23 May 2008

Jelly - work at my house

Jelly, what is it? It's not something you spread on toast, or not this kind anyway. Jelly is "casual coworking". It's popping up in different cities, and what it really boils down to is, someone opens up their house/apartment/some space, and folks get together to work. They aren't collaborating (although they could), it's just a way to get that social interaction for folks (like me) who work at home. You get to meet and interact with other interesting folks in your area, maybe do a bit of work, and get that social interaction you miss while working at home.

To learn more, check out this video that NPR did, or Amit Gupta's (who started Jelly) video.

This is pretty interesting to me, and I'm actually thinking I might do it here in Eugene. I'll have to consider whether I want to invite a bunch of strangers (as great as you all might be (hopefully ;-) to overrun my house for the day or not, but it seems pretty interesting. I always have to think about balancing this with privacy and having a bunch of random folks that I'm not directly aquanted with knowing my house/where I live, and so on. I consider it a bit different than say the 20-something single person living in a random apartment in a city. This is my house, and where my family (wfie & kids) live, etc. Still, it intrigues me. Plus, I have the space, WiFi/net, etc. to do it, and the tech folks (shout out to the Django group) I've met here in Eugene are all cool so far.

10 comments:

Anonymous said...

I wouldn't let your insurance agent know you were doing it.

Le Coeur said...

Agreed about the insurance agent. Though, it sounds like an neat idea. I've never heard of that before.

Jeff said...

This sounds like a new concept, "JELLY", I was just reading over on CNN last night on their work from home series and the concept seems to have gained momentum in the San Francisco bay area and sweeping the nation as it was started in NYC.

Now, this is somethng worthwhile to do in "TrackTown, USA", I'd be interested when it all gets started.

robhudson said...

Is it "Jelly" if you meet at a coffee shop and work together there? :) I thought twitter was my social interaction while I worked alone.

Chris said...

I'm not as big a fan of the coffee shop thing (see my semi-rant on it). But in general, no it's not Jelly. The idea of Jelly, at least my interpretation, is that you're specifically gathering people, and all the people, to mingle and potentially collaborate, etc., it's not just providing a physical space to work.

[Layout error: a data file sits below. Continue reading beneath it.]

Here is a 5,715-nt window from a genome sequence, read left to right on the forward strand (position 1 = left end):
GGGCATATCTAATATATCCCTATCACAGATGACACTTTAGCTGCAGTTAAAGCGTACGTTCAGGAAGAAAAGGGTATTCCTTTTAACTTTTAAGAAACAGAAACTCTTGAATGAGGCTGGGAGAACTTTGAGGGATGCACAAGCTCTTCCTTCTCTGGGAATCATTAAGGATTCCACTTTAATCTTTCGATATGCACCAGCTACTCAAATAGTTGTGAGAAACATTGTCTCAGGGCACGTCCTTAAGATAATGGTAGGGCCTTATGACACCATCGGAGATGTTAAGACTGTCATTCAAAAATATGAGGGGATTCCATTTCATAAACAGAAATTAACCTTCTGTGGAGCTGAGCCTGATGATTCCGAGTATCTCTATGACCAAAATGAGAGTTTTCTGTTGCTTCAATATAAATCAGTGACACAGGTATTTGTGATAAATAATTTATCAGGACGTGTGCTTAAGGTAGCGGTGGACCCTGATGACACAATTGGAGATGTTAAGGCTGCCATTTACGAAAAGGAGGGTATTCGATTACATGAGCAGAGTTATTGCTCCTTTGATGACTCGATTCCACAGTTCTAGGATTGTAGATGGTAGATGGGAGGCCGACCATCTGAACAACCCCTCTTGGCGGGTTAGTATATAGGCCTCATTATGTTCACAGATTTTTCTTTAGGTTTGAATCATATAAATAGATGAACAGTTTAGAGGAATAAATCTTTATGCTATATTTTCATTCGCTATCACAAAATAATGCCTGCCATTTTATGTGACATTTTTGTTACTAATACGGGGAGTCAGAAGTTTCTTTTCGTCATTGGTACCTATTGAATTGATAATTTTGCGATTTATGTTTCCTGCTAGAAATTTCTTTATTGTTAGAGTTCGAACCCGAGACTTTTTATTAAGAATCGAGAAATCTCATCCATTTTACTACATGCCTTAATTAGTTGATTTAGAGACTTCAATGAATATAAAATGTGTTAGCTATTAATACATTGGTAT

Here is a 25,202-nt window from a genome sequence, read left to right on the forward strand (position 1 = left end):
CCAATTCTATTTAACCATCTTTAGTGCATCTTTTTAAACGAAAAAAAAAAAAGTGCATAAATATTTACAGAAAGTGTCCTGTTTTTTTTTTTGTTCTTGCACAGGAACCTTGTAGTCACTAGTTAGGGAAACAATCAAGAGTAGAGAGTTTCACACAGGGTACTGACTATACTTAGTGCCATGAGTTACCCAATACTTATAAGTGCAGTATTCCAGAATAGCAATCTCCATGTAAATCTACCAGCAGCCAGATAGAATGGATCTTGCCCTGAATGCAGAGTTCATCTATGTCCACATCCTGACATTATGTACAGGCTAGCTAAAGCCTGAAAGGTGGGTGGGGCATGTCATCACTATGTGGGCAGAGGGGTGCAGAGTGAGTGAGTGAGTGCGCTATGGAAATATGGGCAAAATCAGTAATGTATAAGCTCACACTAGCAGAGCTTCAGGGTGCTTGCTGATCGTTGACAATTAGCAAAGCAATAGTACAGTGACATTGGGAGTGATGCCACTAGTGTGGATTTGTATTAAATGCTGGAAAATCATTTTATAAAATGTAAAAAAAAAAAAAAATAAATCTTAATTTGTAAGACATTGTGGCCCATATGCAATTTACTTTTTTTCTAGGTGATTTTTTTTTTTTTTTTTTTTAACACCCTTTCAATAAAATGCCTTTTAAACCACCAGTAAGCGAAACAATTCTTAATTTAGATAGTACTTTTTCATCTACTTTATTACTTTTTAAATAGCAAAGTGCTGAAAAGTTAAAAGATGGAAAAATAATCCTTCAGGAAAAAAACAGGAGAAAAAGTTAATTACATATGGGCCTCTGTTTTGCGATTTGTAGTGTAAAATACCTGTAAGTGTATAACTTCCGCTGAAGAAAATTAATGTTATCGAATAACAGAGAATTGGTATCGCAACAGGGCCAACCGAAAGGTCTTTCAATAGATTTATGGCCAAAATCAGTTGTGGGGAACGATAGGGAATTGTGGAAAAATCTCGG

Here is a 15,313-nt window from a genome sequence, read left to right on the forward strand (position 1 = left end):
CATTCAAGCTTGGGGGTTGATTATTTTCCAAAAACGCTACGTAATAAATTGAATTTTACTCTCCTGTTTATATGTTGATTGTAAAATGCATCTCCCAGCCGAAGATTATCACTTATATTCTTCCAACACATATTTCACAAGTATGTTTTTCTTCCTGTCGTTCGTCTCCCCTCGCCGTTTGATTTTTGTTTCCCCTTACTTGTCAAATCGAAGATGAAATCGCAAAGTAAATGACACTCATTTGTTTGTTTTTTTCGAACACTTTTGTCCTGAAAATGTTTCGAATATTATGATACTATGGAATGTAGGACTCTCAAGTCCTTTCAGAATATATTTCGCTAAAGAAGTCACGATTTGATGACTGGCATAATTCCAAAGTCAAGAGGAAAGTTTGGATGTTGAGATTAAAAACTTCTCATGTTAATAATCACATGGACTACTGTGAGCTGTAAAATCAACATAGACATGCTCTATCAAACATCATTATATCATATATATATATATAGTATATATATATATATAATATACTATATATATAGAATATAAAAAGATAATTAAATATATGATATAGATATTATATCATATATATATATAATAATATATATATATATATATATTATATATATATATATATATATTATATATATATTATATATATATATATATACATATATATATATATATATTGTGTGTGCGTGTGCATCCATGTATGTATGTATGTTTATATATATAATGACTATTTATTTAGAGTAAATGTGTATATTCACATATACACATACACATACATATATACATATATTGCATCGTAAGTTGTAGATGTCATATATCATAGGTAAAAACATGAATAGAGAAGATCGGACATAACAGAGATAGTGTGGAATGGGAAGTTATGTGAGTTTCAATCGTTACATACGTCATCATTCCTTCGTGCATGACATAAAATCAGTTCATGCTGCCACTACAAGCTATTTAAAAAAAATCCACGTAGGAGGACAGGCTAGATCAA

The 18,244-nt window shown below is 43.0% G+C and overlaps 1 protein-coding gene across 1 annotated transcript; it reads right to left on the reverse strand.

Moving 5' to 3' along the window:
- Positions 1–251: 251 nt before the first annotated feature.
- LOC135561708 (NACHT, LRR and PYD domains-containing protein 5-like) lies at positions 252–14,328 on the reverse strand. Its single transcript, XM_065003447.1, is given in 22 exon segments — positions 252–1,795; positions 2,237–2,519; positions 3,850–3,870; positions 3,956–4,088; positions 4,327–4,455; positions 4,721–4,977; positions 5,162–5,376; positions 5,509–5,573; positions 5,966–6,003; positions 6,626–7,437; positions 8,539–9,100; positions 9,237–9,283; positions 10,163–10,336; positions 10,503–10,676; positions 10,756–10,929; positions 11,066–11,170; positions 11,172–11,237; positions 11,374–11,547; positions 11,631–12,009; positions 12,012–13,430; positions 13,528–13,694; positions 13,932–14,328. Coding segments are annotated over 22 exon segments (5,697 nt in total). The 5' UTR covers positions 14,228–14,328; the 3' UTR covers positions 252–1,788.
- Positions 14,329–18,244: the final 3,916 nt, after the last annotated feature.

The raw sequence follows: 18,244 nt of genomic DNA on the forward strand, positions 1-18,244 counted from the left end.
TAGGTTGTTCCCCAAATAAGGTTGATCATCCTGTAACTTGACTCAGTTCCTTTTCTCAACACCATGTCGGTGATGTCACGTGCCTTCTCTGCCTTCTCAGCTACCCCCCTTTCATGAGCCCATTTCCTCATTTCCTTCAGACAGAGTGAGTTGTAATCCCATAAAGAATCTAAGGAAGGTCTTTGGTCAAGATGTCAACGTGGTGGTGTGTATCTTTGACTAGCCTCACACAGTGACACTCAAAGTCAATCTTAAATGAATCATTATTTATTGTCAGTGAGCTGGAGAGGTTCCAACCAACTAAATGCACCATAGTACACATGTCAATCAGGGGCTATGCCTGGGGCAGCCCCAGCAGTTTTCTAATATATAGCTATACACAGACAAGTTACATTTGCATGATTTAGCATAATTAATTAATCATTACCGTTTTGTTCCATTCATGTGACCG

Twitter is nice (and I'm a huge fan), but obviously not the same as real interaction. But, then you knew that :)

Peter said...
This comment has been removed by the author.
Peter said...

Did you get a Jelly going?
I'd be curious to see how well it works for you, your family and the other people who attend. Has everyone been considerate with your family?
Jelly sounds intriguing!

Chris said...

Peter, I never wound up doing it. Two things, 1) I'm just not sure I feel comfortable inviting a bunch of folks I don't know to my house. I rarely give out my address and so on, let alone just invite people in that I've never met and have no background on, etc. I'm not crazy private or anything, just haven't felt comfortable doing this yet. 2) I question the value - especially in Eugene where things are so much smaller scale, limited, and you don't have the wealth of folks working on tech startups like you would in SF or similar.

That said, I'd still be interested in meetups in Eugene. The trick is the content/topic/people and the value. I am so time constrained (who isn't these days), that I really need to perceive some "value" from it in order for me to take that time over say spending it with my family, or friends, riding bike, or getting more work done, etc.

Peter said...

Yes, maybe Jellies are an urban phenomenon, where you're more likely to have the critical mass necessary to get some real action going. I'll just stay in my office and try to get some work done without the distraction of sharing space with strangers. Or if I really want distraction I can go to a Starbucks. What's the difference between a Jelly and a Starbucks? Getting somebody else to spring for coffee or donuts?

Chris said...

Actually, I think there's a huge difference between a Jelly and Starbucks (setting aside the far worse coffee you'd get at Starbucks as compared to my house at least ;-)

Starbucks is just random, you're just getting WiFi, who knows who's there, etc. And somewhere like Eugene, the likelyhood of a real tech worker being in there working (and somehow socializing with you) is, oh, I'd guess about 0.01%.

Now, if you had a group meet there, then it's still different - all the people in the place aren't there for that reason, and to have a big social gathering there (and probably without their permission) I just don't think would work nearly as well. People wouldn't feel as free to discuss, there would be no whiteboards or other such things that facilitate spontaneous discussions or co-working, etc. As I've said before, I think coffee shops usually suck to work at, regardless, and in this situation, I think they don't compare very well at all to a Jelly.

As you say, I think the culture, and location make a difference in the success of a Jelly. A high-density (for tech workers) place like SF, Seattle, etc. should be able to be successful, and someone likely is ok with the home invasion. Also, these co-working facilities are springing up more and more in such places. I would indeed go to one of those if we had something in Eugene like http://citizenspace.us/